The technique I’ll be discussing here was inspired by a great site that sadly seems to have expired: motionsmarts.com. It’s been around for a long time, and I remember reading about something like this there back in the early days of Motion 1 or 2. I’ll be working from both memory and my own extensions to the idea; hope you enjoy it, and thanks to whoever made this site a reality.
This part is easy and quite important. Choose a white fill and no outline in the HUD. Select the Bézier tool, then click and drag a few times in a local area to create a small, squiggly shape.
The Bézier tool
You don’t want it too complex, but about six points should give enough complexity for an interesting result.
The shape it made
With your odd white shape selected, press L to create a Replicator. This repeats your original messy blob in a grid of messy blobs.
Ugly so far
We’ll want to tweak the look quite substantially here — there are so many options that they can feel overwhelming. To change the settings, we’ll use the Inspector, largely staying in the Replicator pane.
One important note: to adjust parameter values, we’ll often need to click and drag sideways on the numbers themselves, ignoring the sliders and the HUD.
Remember: click and drag sideways on the numbers to change them, ignoring the sliders and dials
The first part is easy: choose Wave as the Replicator type. There are many different options, but Wave will do just fine for now. Set Amplitude to about 125, to make the curve more prominent.
Using the Adjust Item tool that Motion has selected for you, drag the endpoint (the crosshair in a circle) at the left of the replicator just outside the left side of the screen. If you can’t see the whole canvas, you may need to zoom out a little with Command-minus or fit the canvas to your view with Shift-Z.
Once you’ve moved the left-hand crosshair, move the right-hand crosshair-in-a-circle to just outside the right side of the screen.
Better than a grid of blobs, but not there yet
Five points just isn’t enough to make this work, so we’re going for at least 150. The Points slider only goes to 20, so click on the number itself and drag to the right, all the way up to 150. We might even go higher, up to 200 or more, but that’s going to depend on the shape you drew and the colors we choose. Speaking of which…
Many more points gives a smoother wave, but it’s all white for now
We’ll now change the colors used in the replicator. Scroll down to Cell Controls and choose Over Pattern as the Color Mode. The default gradient is OK, but we’ll need to tweak it at least a little. First, click the Additive Blend checkbox just above Color Mode. This makes the different overlapping shapes blend with one another, and we’ll need to control opacity alongside the number of points to get the effect we need.
Open the Color Gradient section with the disclosure triangle just to the left of the words “Color Gradient”. In this section, the top part controls opacity and the bottom part controls color, across the replicator. Right-click one of the existing color pots underneath the gradient to access the quick color picker square, then drag to your chosen color. You’ll find that brighter colors will probably blow out the total look, but that’s OK for now. If you want to, left-click on the lower half of the gradient bar to add a new color pot, then change that too.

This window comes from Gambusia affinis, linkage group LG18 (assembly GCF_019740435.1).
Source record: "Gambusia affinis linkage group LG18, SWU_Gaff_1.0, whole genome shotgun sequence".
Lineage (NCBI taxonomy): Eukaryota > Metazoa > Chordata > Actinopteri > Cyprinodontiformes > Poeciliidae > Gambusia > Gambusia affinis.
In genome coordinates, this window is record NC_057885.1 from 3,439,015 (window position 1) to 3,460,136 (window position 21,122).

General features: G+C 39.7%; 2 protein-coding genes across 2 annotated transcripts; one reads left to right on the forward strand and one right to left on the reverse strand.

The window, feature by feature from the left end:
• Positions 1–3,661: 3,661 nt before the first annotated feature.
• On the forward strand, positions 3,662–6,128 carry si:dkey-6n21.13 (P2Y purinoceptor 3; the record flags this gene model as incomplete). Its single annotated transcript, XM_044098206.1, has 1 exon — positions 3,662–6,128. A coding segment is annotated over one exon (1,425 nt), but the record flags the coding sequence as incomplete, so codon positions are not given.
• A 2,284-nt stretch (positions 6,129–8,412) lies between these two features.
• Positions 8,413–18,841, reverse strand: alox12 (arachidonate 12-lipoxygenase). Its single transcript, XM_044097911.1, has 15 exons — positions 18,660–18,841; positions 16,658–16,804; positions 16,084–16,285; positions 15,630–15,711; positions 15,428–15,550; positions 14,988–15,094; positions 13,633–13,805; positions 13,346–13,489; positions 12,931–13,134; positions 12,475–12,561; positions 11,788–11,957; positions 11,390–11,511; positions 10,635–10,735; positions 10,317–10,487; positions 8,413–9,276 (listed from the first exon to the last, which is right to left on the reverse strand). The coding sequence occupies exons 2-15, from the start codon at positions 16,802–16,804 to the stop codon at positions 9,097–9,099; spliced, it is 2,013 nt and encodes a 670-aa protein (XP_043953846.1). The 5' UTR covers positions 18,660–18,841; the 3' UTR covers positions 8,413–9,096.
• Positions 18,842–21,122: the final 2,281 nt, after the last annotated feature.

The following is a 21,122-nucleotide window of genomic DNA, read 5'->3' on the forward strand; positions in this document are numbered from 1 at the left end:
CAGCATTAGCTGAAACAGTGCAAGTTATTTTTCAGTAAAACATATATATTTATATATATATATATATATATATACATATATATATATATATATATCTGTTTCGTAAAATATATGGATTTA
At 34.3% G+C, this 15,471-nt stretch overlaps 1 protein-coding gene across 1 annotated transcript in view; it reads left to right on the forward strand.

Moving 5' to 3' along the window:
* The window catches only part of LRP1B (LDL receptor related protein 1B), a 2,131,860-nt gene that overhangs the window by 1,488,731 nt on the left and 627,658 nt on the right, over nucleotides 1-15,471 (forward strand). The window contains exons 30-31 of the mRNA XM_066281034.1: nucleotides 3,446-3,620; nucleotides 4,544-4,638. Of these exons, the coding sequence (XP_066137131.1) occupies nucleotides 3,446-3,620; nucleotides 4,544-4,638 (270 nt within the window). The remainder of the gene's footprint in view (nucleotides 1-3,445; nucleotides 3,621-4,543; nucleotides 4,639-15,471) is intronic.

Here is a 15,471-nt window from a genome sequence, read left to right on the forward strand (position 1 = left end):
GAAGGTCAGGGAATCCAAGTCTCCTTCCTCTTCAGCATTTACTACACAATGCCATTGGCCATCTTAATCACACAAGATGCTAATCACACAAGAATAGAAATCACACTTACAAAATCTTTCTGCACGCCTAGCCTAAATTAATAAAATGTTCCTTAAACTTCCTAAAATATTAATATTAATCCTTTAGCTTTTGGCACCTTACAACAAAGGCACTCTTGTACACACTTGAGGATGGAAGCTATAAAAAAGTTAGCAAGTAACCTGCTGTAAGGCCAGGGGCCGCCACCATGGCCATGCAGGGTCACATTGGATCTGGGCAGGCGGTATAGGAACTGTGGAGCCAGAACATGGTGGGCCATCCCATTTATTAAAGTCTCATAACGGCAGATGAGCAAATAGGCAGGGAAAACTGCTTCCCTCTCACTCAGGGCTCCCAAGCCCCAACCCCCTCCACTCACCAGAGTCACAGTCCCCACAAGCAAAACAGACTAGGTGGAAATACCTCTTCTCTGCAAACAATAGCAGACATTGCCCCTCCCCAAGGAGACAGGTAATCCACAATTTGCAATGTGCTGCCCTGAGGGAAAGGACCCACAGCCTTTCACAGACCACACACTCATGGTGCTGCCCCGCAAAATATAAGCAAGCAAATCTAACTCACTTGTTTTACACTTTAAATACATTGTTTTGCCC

Right-click the small square on the top half to change opacity or the bottom half to change color
Right-click on the white color pot to the top left of the gradient, then pick one of the greys below the color square. This will darken down the whole replicator, allowing you to add more points to smooth the repeating shapes out.
The right-click quick-change color square looks like this
The more points you use, the brighter the result, so be careful. You want to retain detail and avoid blowing the image out, so experiment with increasing the number of points as you decrease the opacity. With a grey value of 36, I can use 285 points or so.
Getting there, with some new colors
Now, we’ll twist the replicator a little. Change the Angle End property to 200° or so, and you’ll be rotating the shapes along the length of the replicator. Scrolling further down, you can also change Scale End if you want to vary the size of the shape across the replicator. In this example, I’ve chosen 220° for Angle End, 135% for Scale and 60% for Scale End.
It doesn’t move yet, but it looks great
This is the best part of all. Right-click the word Angle, then choose Parameter Behavior, then Ramp. This adds a behavior that will automatically change the Angle parameter over time. It’s similar to changing a parameter over time with keyframes, but the indirect nature of parameter behaviors can be easier to work with — and you can see with a glance at the timeline where they apply.
Right-click on a property name — not the number! — to add a parameter behavior
In the Behaviors tab that Motion opens, you’ll see the Ramp behavior. Here, change the End Value to 200 or so. Changing this value will affect how fast the effect animates.
Here’s the Ramp, set to a much higher value by scrubbing numbers
That’s the basic effect done. I’ve used variations on this in many different contexts; it’s a great way to fill a background. You can use anything you like as the source for the replication, even a word of text, but the traditional squiggle gives good results. Some things to try to produce different effects:
Changing a few suggested parameters
This is a powerful effect, and the closest I’ve seen to it in practice has been in the world of video games. There’s something similar on the PS3 menu screen, and something a little further away in the Assassin's Creed game series menus. With so much flexibility, you should be able to create something truly your own. Go for it!